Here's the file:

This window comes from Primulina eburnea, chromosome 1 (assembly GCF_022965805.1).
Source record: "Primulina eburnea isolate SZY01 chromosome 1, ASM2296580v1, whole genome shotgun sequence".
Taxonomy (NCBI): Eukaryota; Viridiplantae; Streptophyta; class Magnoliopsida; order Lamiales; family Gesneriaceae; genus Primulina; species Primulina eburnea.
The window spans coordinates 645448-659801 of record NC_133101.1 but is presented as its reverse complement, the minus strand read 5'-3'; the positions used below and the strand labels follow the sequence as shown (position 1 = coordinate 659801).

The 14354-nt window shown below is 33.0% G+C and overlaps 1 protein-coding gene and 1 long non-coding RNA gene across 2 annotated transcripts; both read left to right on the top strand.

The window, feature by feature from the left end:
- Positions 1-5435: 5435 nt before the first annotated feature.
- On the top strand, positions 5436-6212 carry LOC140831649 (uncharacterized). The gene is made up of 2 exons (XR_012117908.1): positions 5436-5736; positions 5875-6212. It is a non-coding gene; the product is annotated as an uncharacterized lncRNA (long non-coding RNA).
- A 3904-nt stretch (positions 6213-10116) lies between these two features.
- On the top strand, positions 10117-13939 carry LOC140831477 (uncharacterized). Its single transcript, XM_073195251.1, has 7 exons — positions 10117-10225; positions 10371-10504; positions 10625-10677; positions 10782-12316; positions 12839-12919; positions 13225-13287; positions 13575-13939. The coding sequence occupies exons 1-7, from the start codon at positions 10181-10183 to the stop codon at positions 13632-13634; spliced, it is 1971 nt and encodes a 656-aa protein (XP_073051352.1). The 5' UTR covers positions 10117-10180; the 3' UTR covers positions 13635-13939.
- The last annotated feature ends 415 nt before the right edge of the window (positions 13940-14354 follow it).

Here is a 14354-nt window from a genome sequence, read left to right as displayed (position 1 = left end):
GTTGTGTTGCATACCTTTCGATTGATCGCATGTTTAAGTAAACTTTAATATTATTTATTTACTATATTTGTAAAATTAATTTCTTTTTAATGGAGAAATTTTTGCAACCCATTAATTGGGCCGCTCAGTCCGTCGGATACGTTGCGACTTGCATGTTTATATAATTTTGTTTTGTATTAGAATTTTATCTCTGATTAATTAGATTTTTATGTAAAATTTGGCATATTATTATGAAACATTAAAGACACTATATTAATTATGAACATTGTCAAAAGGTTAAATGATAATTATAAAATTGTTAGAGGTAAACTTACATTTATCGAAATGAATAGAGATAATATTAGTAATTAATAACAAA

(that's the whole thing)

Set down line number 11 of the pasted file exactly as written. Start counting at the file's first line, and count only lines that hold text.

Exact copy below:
- The last annotated feature ends 415 nt before the right edge of the window (positions 13940-14354 follow it).